The main thing, keep writing. Don’t quit. Don’t give up. Keep improving and learning. Someday you’ll write something others will find and value. Then you’ll know it was all worth it.

Keep writing.

 

 

Booksellers

Booksellers

This post is to bookstores and booksellers who buy or may buy my books.

BugBear Books | Guy L. PaceI recently got a shipment back from IngramSpark (the print-on-demand company). Of course, this is disappointing and frustrating. I had no idea who bought this lot and didn’t have a chance to help them sell the books. I communicated with Ingram hoping that there might be a way to help extend marketing by sharing some information. That’s not happening and it is no surprise. That information on their retailers is proprietary and they hold it closely.

So, I’m going around the long way.

If you purchase an order of my books for your inventory or for your store, fill out the contact form on the Connect page. Let me know that you bought them, how many, and if you would like some marketing support from me. I’ll post on this website to promote your business. I’ll post on Twitter, Facebook, and Pinterest to help you sell the books to your customer base.

If we can arrange it, I’ll even visit your location for a reading/signing/Q&A. There are some limits to this, but I’m willing to make the effort.

I don’t mind having a supply of books on hand. It’s expensive getting a shipment from the printer of returned books. I can’t sell books damaged in shipping and handling. The best solution all around is to make sure books ordered from the print-on-demand company (IngramSpark, in this case) get to the bookstore or bookseller and get the marketing support from the author (me) they need to get sold.

I updated the contact form and made sure it works on the Connect page. If you tried and failed to use the form before this date, please let me know.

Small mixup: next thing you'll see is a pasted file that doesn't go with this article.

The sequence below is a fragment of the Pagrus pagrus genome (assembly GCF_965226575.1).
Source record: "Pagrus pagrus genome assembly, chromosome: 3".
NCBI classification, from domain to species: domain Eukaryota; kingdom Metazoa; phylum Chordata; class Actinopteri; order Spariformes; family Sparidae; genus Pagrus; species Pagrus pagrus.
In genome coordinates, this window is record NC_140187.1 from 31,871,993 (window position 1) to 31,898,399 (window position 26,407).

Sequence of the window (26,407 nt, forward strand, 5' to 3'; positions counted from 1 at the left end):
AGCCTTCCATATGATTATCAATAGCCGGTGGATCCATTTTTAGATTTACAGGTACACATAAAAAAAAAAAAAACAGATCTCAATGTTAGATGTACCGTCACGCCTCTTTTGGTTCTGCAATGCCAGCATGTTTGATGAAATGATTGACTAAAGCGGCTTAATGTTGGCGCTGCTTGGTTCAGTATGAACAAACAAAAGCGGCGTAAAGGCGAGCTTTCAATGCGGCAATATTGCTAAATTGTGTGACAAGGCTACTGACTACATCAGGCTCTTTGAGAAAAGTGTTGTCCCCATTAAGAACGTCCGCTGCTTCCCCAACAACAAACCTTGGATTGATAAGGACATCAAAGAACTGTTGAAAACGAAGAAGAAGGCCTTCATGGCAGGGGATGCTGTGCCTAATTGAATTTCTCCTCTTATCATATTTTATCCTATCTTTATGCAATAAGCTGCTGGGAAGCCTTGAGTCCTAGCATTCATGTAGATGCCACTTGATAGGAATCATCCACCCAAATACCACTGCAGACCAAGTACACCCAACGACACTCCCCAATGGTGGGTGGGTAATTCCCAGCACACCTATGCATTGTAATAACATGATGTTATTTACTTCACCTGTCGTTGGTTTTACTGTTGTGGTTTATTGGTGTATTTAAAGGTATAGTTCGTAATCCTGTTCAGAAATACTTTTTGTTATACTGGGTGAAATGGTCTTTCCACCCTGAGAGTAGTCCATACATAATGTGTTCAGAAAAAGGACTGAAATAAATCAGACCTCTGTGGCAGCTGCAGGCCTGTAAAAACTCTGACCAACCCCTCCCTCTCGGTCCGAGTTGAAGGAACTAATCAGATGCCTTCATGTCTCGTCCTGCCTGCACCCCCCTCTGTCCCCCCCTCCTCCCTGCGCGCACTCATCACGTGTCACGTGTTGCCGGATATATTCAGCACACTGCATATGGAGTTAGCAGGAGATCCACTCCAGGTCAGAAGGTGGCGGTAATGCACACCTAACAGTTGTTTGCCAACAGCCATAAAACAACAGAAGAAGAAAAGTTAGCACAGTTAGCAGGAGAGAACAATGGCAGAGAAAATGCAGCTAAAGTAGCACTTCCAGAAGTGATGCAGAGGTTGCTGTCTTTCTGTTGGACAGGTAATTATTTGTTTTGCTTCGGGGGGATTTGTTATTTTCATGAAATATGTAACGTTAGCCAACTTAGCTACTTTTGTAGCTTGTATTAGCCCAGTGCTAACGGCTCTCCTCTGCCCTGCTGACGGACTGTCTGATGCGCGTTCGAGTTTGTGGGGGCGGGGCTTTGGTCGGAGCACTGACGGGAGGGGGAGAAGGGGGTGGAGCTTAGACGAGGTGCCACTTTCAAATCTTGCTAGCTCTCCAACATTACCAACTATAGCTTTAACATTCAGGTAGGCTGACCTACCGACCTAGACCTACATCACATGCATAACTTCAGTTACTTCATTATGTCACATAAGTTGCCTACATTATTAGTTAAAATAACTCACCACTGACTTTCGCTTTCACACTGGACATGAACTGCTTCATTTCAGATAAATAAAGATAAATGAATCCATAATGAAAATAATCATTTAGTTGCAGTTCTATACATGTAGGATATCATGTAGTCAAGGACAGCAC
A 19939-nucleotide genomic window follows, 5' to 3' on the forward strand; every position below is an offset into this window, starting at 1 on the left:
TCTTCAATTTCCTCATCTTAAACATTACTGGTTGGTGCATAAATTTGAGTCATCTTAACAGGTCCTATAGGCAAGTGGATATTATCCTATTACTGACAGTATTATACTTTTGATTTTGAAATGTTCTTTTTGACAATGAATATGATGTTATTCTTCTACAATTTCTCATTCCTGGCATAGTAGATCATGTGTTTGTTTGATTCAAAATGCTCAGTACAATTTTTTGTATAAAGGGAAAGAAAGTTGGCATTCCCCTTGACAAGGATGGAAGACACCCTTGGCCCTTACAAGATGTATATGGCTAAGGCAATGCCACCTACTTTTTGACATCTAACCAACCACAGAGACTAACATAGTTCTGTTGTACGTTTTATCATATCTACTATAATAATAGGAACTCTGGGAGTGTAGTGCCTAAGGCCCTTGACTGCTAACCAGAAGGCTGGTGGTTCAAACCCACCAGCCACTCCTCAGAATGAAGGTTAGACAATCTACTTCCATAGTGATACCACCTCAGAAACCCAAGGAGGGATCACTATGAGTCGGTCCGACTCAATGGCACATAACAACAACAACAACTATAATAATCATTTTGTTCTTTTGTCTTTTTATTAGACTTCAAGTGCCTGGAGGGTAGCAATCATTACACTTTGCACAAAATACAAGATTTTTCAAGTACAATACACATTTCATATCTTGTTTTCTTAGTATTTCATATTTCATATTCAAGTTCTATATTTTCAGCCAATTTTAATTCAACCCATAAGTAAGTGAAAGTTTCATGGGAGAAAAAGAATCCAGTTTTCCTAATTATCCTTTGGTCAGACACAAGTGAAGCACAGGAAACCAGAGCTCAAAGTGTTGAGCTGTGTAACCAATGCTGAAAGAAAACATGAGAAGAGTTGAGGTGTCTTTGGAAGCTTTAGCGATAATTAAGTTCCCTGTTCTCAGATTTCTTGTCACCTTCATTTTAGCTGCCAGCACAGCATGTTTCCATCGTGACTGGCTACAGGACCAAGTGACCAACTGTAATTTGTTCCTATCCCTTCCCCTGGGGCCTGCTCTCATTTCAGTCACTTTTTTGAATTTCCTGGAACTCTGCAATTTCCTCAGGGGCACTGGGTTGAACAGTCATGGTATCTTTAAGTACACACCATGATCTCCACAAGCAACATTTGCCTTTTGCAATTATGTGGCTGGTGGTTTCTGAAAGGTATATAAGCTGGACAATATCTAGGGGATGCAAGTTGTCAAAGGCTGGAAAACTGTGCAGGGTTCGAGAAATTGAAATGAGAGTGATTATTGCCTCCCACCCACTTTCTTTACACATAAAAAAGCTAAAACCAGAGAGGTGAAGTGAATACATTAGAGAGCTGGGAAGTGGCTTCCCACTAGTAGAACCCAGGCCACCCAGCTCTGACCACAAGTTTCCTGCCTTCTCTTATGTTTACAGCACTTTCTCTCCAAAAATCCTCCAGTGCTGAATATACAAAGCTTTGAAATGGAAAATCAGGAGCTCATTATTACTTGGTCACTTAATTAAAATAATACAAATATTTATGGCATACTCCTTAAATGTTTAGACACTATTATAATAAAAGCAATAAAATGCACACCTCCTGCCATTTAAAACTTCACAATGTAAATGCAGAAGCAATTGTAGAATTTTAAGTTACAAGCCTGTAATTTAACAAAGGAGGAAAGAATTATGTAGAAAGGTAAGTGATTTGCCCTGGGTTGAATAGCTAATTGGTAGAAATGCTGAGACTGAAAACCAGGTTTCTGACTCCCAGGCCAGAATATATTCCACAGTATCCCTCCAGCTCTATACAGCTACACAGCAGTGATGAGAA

Let’s make this work. Especially for independent Christian bookstores and booksellers.

Thanks.

Something Happened

Something Happened

Joseph Heller (author of Catch 22) published Something Happened in 1974. I read Catch 22 shortly after leaving the military, so the theme and humor wasn’t lost on me. I thought Something Happened would be a good read too. It was a good read in a very strange way. I won’t spoil the books in case you haven’t read them.  Something Happened was–as Kurt Vonnegut Jr. called it–deeply unhappy.

something happened | Guy L. PaceBut, something did happen.

That’s the point of writing a story or novel, isn’t it? Something happened. You develop characters, settings, motivations. Then something happens.

Unlike Heller’s second novel, more than the thing happens in most of our writing and usually much earlier in the story. Short stories may have one or two things happen. Novels can have a lot of things happen. In all cases, though, there is one key thing that happens and that drives the story or plot.

In my current work in progress, the main character Amy is working and living in the community her friends, family, and neighbors built after the collapse of everything, “the Troubles.” She’s mentoring Paul’s little sister, dealing with jealousy, and working in a subsistence lifestyle. Then something happens. It isn’t the really big something happens, but it does lead to other things. She gets involved in dealing with that, and something else happens.

Gardening

Think of a writer as gardener. The gardener plants a seed. Between the soil, the moisture, nutrients, and the seed; something happens. The seed sprouts and emerges out of the ground. The writer nurtures this new life to see it grow, bloom, and produce fruit. The result depends in large part on what seed the gardener chose, what kind of soil, and if the plant got enough moisture. It also depends on the nurturing the writer pours into it.

What follows after something happens spins on your character(s). Characters react and respond in ways true to their nature and believable to the reader. That, then, takes your story to the next thing that happens. And so on.

In the end, the reader find the fruit. The reader knows that something happened.

Keep writing.